gasflowmanagement.jpg To determine modules one should simply look at the business domain. Currently I’m working on a contracting application for the belgian gas flow manager, so the domain is definitly contracting. Now if you think about contracts, you probably think about different Business Partners signing Agreements right? Business partners can take up different roles depending on the agreement that is signed, they could be shippers, traders, gas flow managers etc. Furthermore agreements can come in many forms: first of all there is the master agreement that says that we’re going to do business together, next we have technical agreements that limit for example the pressure of gas that is exchanged or the rules that apply for allocation of capacity to the buyer and there are many more of these kinds of agreements. But just signing a paper isn’t going to cut it! If you want to, for example, store gas, you have to make sure whether it is possible or we may blow up that nice little storage tank. So you have to ask whether you can get a certain Service at a given point or period in time, services could for example consist of rights to store gas, or to inject it, to trade it, etc…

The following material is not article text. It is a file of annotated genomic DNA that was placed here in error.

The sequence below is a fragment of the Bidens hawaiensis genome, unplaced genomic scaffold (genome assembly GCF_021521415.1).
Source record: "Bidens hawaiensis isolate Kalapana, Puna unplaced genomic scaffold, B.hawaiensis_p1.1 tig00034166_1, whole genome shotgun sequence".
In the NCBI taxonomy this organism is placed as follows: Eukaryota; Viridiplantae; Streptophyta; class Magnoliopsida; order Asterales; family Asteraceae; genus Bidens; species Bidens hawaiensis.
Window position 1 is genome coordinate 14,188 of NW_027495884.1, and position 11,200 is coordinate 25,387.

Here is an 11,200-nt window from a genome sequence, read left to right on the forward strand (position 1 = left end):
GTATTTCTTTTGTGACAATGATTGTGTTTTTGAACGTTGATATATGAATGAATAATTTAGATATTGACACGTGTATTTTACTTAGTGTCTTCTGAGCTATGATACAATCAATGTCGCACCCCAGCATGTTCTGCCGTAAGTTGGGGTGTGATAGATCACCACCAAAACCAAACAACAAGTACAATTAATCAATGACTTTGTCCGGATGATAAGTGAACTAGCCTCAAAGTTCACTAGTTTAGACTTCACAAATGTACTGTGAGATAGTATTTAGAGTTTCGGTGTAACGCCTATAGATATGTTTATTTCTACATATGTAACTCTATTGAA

Now if you look at the description above of a typical contracting domain for the gas flow market, one can identify a few big groups of business logic in there. These big groups, like in this example Business Partners, Agreements and Services, are what modules are all about. Note that there is a direct dependency from Services to Agreements to Business Partners, but not the other way around.

To wrap up, if your domain is rather complex ( and which one isn’t? ), split it up in different parts based on the knowledge that you have of the particular domain, but be sure to let the domain be your guide.

Next time we will start to go through the different components that can be found inside a module.

Stay tuned,
Yves Goeleven

Creating and using Visual Studio templates

11 03 2008